Defying Macron's concessions, 'yellow vest' protesters prepare to stage 'Act V'

Published 12.12.2018 01:31
Updated 12.12.2018 08:05
French President Emmanuel Macron poses before a special address to the nation, at the Elysee Palace, Paris, Dec. 10.
French President Emmanuel Macron poses before a special address to the nation, at the Elysee Palace, Paris, Dec. 10.

French President Emmanuel Macron seemed to fall short of mollifying 'yellow vest' protesters as many vow to press on with their protest while calling for a 'fifth act' throughout the country

Groups of yellow vest protesters across France responded scathingly to concessions offered by President Emmanuel Macron in a speech intended to defuse their revolt. "Nonsense," "a charade," "a bluff" and "a drop in the ocean," were among the immediate reactions that greeted the head of state's televised speech on Monday evening. At a roundabout in the southern town of Le Boulou, some 150 yellow vests gathered around a loudspeaker listened carefully to the president's words before starting to shout in chorus. "He is trying to do a pirouette to land back on his feet but we can see that he isn't sincere, that it's all smoke and mirrors," Jean-Marc, a car mechanic, told Agence France-Press (AFP). Some yellow vests however acknowledged Macron's efforts, seeing "an awareness" of their problems in the presidential speech.

The French left as well as the far right have also dismissed Macron's concessions. Radical leftist leader Jean-Luc Melenchon and Socialist Party leader Olivier Faure both denounced Macron for taking measures that would be paid for by ordinary people rather than those with "great wealth." Melenchon held out the prospect of a fifth round of protests next Saturday: "Act V of the beginning of the citizen revolution in this country, will be a big mobilization."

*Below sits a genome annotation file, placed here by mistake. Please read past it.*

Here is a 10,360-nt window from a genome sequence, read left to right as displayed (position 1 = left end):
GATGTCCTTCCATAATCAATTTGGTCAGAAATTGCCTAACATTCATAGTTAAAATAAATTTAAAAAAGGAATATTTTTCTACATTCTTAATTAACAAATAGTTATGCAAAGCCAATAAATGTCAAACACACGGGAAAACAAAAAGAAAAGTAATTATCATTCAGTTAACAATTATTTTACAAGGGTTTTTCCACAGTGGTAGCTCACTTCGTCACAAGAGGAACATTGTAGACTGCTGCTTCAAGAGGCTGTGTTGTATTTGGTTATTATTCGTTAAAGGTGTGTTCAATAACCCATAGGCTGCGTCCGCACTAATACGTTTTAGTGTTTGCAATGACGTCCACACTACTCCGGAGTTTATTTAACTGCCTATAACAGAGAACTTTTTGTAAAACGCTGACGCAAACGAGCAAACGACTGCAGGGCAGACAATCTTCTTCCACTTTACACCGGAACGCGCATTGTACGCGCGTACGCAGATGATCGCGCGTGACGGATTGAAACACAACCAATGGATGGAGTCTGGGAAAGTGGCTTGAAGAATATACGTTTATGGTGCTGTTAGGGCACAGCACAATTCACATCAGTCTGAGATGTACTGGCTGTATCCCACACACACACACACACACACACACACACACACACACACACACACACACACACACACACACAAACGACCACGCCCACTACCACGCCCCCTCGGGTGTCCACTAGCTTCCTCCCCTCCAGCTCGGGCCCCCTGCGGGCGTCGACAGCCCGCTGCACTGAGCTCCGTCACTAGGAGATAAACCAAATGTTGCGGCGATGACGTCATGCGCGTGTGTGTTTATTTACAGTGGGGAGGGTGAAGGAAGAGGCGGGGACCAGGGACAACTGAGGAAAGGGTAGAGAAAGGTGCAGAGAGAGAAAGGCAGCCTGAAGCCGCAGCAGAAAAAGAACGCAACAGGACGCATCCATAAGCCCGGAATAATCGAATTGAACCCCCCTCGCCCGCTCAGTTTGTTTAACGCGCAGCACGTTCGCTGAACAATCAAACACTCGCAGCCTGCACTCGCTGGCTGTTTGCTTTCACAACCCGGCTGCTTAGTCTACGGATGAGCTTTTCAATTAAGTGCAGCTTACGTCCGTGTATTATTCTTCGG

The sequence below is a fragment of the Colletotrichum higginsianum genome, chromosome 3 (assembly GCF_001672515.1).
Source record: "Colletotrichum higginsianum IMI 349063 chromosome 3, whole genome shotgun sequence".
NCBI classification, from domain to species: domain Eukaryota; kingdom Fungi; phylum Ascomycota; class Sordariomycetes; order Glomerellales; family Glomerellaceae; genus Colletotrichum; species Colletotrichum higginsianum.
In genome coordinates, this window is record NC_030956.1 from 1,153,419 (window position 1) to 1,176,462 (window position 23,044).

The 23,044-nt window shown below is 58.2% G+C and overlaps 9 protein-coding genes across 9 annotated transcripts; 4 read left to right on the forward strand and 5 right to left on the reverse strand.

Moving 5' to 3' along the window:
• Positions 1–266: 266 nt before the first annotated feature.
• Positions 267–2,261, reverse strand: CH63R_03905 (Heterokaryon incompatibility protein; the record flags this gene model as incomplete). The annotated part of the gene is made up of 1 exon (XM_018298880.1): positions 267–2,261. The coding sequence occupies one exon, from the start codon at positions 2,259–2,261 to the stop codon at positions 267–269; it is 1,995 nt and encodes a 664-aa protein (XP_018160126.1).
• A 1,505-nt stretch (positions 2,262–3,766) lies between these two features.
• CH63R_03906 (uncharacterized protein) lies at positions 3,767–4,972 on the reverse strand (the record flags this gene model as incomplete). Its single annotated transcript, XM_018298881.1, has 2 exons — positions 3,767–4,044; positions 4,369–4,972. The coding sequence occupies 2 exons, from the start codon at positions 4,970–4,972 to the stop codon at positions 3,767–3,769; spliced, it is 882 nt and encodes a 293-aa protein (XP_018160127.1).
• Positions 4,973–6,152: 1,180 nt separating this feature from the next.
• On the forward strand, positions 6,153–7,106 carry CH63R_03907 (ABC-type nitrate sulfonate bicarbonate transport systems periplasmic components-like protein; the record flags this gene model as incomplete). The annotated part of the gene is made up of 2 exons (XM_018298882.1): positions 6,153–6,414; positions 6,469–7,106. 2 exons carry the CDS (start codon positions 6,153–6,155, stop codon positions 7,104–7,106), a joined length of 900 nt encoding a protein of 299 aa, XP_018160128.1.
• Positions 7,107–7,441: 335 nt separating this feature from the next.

Over 21 million people watched a visibly contrite Macron declare a "state of economic and social emergency" in his televised address, promising billions of euros in aid for the lowest earners. It was a stark retreat for the 40-year-old former investment banker, who until now had vigorously argued his tax policies and economic reforms were the only way to prepare France for the challenges of the 21st century. In his speech, Macron said: "We probably have not been able for a year-and-a-half to bring quick enough and strong enough responses." Macron also acknowledged he may have given an impression "not to care" about the concerns of ordinary citizens and "might have hurt" some people with his comments. The French President is perceived by many in France as arrogant, for instance telling an unemployed man he could find a job if he "crosses the street" and advising a retiree not to complain.

The new measures, including a 100-euro jump in the minimum wage next year, are expected to cost up to 11 billion euros ($12.5 billion), and are likely to put France on a collision course with Brussels. The government had already scrapped fuel tax increases set for January, a core demand of the yellow vests, which will cost a further 4.5 billion euros. The country's deficit is likely to exceed the EU's mandated 3.0 percent of GDP limit at least "temporarily," Richard Ferrand, the parliament president from Macron's Republic on the Move party, told RTL Radio.

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